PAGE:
Plant pairings can give a garden pizazz

June 06, 1993|By Carol Stocker | Carol Stocker,Boston Globe

Do you remember when you were a teen-ager and you used to spend hours in front of the mirror trying on different combinations of clothes, figuring out what generated fashion electricity -- and what made a fashion meltdown?

Well, learning how to combine plants in the garden is like that. It takes practice to get the hang of it, but the practice is fun -- if you can shrug off the mistakes.

So what if the salvia "East Friesland" bloomed a month before the coreopsis you planted it with? Remember the time you paired a tweed jacket with knit denim-look bell-bottoms? Now there are two things you won't do again.

And just as you can always change your clothes, you can always move your plants.

Mary Ann McGourty, co-owner with her husband, Fred, of Hillside Gardens in Norfolk, Conn., thinks Americans are too timid about trying out plant combinations -- which is where a garden gets much of its synergy.

"The important thing becomes how the plants relate to one another so you end up with a garden rather than a plant collection. For instance, if you have some daisy-form flowers, they look well with the spiky form." One example of this kind of combination would be golden black-eyed Susans with magenta blazing stars, two native wildflowers now widely grown in backyard gardens.

"It's tricky, but I don't think you have to hire a professional," Mrs. McGourty said in a phone interview. "It's simply a matter of observation. Vita Sackville-West [the British creator of Sissinghurst garden] wrote that it's the duty of the gardener to be a matchmaker."

So Mrs. McGourty goes into her garden on a Saturday morning with a spiral-bound notebook see what is in flower at any particular time and to look for possible companions for each plant. She takes some notes, and when fall comes round she starts moving things around.

I used to be one of those people who spend the winter making little diagrams, and then was disappointed when the blue irises and peach poppies I paired on paper didn't look all that good together. Now I work from life, like Mrs. McGourty. It's difficult to predict successful plant pairings without trying them out. Things that should look good together don't. Things that shouldn't work do.

Certainly, one of the most time-honored methods of coming up with plant combinations is to visit someone else's garden (preferably that of a genius) and to steal their ideas.

You can also steal ideas from pictures in books such as Penelope Hobhouse's "Color in Your Garden," Pamela Harper's "Designing with Perennials" and Jeff Cox's new "Plant Marriages."

Here's another trick. One of the "plant marriages" in Mr. Cox's book is brazen Oriental poppies planted with genteel pendulous Solomon's seal. I already have both plants in my garden. When they come into bloom, I'll pick some Solomon's seal and put it in a vase in the garden next to the poppies and try out the combination in my garden without doing any premature digging.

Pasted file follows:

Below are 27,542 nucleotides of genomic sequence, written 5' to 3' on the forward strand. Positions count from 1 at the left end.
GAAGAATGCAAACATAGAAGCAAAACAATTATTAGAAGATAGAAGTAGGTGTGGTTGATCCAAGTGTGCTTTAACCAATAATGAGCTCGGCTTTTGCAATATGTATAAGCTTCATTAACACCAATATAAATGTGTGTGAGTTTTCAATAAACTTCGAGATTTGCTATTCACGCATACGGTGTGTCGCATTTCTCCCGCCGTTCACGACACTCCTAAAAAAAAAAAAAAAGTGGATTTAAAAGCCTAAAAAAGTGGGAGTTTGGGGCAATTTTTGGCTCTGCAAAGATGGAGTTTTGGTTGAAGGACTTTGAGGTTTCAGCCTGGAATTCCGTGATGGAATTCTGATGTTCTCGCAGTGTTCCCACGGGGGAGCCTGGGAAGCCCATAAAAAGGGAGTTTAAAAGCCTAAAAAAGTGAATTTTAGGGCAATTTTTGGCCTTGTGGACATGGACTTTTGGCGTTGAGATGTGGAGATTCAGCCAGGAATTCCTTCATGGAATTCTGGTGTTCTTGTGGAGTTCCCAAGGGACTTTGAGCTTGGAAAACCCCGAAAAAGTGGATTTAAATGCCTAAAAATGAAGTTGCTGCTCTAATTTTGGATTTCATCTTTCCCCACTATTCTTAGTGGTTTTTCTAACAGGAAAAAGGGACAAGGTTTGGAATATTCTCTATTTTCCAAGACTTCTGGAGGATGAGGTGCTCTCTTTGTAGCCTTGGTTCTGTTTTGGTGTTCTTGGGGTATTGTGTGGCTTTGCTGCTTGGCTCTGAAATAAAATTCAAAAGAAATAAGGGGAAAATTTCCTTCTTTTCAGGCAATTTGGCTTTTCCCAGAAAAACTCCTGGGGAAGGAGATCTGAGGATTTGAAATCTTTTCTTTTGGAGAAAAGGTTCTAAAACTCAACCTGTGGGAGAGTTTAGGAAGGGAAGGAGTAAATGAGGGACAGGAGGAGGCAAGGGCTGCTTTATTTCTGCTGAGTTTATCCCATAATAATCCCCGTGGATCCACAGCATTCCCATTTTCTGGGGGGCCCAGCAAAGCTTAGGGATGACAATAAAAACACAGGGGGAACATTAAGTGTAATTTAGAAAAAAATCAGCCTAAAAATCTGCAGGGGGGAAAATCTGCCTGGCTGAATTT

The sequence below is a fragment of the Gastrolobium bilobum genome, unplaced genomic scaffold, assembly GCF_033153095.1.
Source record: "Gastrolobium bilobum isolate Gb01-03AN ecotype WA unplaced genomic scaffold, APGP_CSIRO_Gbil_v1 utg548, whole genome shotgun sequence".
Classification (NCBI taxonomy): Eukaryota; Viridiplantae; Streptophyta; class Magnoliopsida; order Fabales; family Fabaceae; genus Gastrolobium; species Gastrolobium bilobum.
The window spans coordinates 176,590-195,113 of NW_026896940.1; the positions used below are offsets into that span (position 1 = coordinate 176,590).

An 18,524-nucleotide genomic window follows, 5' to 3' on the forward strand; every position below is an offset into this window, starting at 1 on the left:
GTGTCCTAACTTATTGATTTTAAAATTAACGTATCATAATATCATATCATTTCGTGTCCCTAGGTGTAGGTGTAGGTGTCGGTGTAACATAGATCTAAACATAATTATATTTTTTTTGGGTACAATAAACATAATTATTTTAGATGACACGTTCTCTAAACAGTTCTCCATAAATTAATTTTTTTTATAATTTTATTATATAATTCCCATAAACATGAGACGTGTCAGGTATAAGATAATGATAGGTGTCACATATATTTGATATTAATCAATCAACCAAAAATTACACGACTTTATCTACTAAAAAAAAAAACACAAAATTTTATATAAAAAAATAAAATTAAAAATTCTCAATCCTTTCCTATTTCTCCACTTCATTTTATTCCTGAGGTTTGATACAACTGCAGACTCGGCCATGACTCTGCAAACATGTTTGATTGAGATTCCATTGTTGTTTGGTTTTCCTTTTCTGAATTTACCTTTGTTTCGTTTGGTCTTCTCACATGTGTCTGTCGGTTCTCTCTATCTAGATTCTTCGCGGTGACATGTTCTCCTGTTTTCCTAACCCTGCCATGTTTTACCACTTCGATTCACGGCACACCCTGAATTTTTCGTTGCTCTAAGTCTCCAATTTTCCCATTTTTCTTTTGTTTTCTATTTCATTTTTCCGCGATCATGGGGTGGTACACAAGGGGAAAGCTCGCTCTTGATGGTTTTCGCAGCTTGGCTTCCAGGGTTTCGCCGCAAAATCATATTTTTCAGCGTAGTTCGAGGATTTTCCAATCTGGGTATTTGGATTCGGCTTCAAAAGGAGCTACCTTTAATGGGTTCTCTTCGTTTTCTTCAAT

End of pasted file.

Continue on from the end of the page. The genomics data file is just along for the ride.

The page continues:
Similarly, you can audition flowers that you bring home from nurseries by walking around the garden with them and placing them next to various plants until you find a spot where they look good.

In a phone interview from his California home, Mr. Cox, who is host of the nationally distributed PBS gardening show "Your Organic Garden," advised working with small, discrete areas rather than entire borders or interplanted drifts. "Take an area 5 feet wide and 4 feet deep and just figure out three plants to put in there that will look good together."

Generally speaking, there's one plant that's the star, and others that are supporting players with the job of making the star look good. If I put a marquee over my back yard right now it would probably say: "Starring yellow lily-flowered tulips, and featuring self-seeding blue forget-me-nots."

If you want to approach plant combinations intellectually, a key concept is contrast. For instance, between those tulips and forget-me-nots, size, form and color are all in contrast.

bTC With foliage plants, use contrast in shape and size -- for example, airy ferns with large-leafed hostas, said Mr. Cox.

With flowers, color is the primary concern. Colors that are closely related often make good combinations. Try warm oranges with yellows and golds, or cool violets with pinks and purples.

Colors can also be used for contrast by selecting hues that are opposite on the color wheel -- for instance, pairing blue wood phlox with golden celandine poppies, or magenta blazing stars with golden black-eyed Susans, maybe in a one-to-three ratio.

Another color to consider is that of your background architecture. Kevin Doyle of the Gardener's Garden, a Dover lawn-care and gardening business, likes the azalea "Cornell Pink" planted against a brick background, with a complementary under-planting of evergreen vinca, which has long-blooming blue flowers, and anemone blanda, which has short-lived white daisies.

Plants with gray foliage, including the artemisias and stachys, are the most foolproof all-around supporting players.

Blue, blue-gray and mauve also look good with almost everything, and there are a number of plants, such as mauve catnip, that have blue flowers and silver foliage.

White is also versatile, though more than a touch will quickly dominate a garden. (Which you may like if you don't get home until sunset, since white glows in moonlight -- and porch light, for that matter.)

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